Problems
Atomic masses of selected isotopes for use with problems. This is not necessarily a problem when designing a bomb.90722 u 235. A few years ago.2? 5. NUCLEAR PHYSICS 2. Attempts have been made to use magnetic ﬁelds to conﬁne reaction. Once this high temperature is achieved.

The ﬁrst atomic bomb released 1.7.00 kg underwent ﬁssion? (c) A typical large nuclear reactor produces ﬁssion energy at a rate of 3600 MW.0 × 1014 J of energy. 92 (a) How many atoms are in 1.3. What was the mass of the uranium-235 that was ﬁssioned to produce this energy?
CHAPTER 7. How many kilograms of uranium-235 would be used in one year? 11.00 kg of uranium-235? (b) How much energy would be released if all of the atoms in this 1. The energy released in the ﬁssion of one atom of 235 U is 200 MeV. NUCLEAR PHYSICS
92
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. ARTIFICIAL RADIOACTIVITY (a) Which produces more energy? (b) Does the ﬁssion of 1 kg of uranium nuclei or the fusion of 1 kg of hydrogen nuclei produce more energy? (c) Why are your answers to parts a and b diﬀerent? 10.

Appendix A
Analysis of Data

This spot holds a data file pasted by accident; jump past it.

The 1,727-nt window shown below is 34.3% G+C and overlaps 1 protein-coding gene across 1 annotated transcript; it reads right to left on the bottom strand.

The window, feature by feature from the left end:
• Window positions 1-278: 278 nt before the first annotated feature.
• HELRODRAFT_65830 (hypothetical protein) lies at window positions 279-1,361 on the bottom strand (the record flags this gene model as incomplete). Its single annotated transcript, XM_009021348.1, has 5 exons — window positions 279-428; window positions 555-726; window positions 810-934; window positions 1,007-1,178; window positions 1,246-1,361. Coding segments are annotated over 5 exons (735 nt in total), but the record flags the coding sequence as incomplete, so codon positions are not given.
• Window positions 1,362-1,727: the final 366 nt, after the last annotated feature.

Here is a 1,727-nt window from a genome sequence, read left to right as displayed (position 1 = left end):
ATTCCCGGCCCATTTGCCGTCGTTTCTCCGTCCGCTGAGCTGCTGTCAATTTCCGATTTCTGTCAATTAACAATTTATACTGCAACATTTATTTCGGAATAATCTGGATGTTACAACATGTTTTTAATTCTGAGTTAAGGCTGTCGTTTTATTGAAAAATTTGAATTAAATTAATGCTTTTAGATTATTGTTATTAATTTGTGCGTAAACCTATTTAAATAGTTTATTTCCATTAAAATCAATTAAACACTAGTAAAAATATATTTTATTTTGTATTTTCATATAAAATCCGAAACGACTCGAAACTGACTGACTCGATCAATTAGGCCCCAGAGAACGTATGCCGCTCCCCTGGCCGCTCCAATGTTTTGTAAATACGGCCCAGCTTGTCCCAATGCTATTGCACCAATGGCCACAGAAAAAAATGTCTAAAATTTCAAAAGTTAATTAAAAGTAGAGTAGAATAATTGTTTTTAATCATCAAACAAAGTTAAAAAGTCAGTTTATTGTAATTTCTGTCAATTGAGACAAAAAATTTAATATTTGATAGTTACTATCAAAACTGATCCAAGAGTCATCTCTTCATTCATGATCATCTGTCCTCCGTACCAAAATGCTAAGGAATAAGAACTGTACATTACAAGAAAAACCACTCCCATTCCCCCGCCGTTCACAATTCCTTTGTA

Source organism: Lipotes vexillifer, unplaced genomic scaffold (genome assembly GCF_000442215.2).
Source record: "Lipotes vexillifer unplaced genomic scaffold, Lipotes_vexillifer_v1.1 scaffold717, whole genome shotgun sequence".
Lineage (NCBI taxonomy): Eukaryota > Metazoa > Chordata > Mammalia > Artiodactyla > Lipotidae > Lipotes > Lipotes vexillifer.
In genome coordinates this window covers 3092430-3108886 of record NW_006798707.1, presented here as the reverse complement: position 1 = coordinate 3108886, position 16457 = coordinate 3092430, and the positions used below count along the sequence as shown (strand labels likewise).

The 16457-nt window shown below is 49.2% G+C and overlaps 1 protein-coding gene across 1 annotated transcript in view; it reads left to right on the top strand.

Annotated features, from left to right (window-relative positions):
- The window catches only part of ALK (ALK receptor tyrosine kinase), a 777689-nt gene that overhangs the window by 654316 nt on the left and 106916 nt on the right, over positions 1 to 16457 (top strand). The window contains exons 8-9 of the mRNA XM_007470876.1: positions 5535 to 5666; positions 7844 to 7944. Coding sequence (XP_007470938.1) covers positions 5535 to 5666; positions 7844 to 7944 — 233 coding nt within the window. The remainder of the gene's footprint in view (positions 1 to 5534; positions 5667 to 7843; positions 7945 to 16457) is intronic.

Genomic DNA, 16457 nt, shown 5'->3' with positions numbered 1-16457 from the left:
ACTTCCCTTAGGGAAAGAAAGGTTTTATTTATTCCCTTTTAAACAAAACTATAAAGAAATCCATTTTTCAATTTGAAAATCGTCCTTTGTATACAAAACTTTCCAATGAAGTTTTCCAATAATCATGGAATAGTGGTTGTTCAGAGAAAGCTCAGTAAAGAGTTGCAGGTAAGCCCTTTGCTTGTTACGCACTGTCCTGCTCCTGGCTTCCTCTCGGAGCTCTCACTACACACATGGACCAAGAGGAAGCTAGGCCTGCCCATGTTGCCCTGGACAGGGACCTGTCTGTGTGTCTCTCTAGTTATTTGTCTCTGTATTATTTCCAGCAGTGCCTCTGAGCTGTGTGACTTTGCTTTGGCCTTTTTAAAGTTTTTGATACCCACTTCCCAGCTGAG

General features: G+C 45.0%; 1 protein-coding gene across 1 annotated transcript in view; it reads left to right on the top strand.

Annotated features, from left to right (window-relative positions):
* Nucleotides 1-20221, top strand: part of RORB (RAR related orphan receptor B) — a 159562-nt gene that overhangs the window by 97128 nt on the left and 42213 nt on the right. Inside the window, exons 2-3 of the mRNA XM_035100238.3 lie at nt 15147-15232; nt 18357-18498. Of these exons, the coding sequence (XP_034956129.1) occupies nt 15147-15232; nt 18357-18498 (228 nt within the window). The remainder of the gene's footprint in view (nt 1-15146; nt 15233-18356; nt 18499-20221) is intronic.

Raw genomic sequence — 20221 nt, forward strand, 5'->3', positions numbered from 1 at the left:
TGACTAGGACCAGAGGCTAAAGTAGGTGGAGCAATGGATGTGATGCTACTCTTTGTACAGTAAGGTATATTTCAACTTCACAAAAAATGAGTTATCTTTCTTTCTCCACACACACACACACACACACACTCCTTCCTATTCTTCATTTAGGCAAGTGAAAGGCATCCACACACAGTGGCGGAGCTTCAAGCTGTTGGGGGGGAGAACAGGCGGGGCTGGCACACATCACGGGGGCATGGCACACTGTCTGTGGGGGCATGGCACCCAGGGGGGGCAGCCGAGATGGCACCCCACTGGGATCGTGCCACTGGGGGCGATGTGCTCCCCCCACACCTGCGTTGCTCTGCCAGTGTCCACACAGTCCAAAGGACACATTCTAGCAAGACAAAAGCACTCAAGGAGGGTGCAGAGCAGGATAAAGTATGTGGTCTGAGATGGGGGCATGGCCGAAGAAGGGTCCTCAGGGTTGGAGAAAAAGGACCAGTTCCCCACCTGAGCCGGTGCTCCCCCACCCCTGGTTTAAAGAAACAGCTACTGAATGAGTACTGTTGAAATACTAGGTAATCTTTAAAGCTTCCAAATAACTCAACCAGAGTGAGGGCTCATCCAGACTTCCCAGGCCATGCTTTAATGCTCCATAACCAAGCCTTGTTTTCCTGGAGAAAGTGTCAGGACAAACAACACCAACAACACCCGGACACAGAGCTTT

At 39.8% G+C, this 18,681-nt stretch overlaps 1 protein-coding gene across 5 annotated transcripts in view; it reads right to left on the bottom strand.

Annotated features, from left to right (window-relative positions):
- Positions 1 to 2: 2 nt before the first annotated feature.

A. It may be smaller or larger. we might estimate it to be 2. where the * digit is some number between 0 and 9. instruments are designed to measure within certain limits. Take a meter stick. Some of these may be due to human errors. Errors may come from such things as improper positioning of the instrument. there are errors present.4 cm. Practice with any particular instrument will generally improve one’s accuracy with that instrument. Be Speciﬁc! Errors in procedure. You should attempt to be as speciﬁc as possibly in this analysis. the thickness of the lines may vary. Errors in an experiment can generally be classiﬁed as resulting from two sources: Instrument Error It is safe to say that all of the instruments that we use have some error built in to them. Suppose that a measurement is between 2.1 mm.3 and 2. wrong position of the eye with respect to the scale and the object to be measured. focus your attention on the discrepancies between the assumptions made during the analysis of your data based on theoretic considerations and the actual conditions present during the collection of data. and judging the ﬁnal digit (see above). In writing lab reports. use of this meter stick has an uncertainty associated with it. you will be expected to do an error analysis. Human Error The error introduced by the person using the instrument is often even larger than that due to the instrument itself.3 cm and 2. their analysis is extremely important in any experiment. the ends of the stick may be chipped. In our meter stick example. or their may be a problem with the calibration of the instrument. We could say that the uncertainty is at least 0. The uncertainty in this measurement is in the second decimal place. The instrument may have been damaged at some point. do not write ”human error” or ”instrument error” as your sources of error.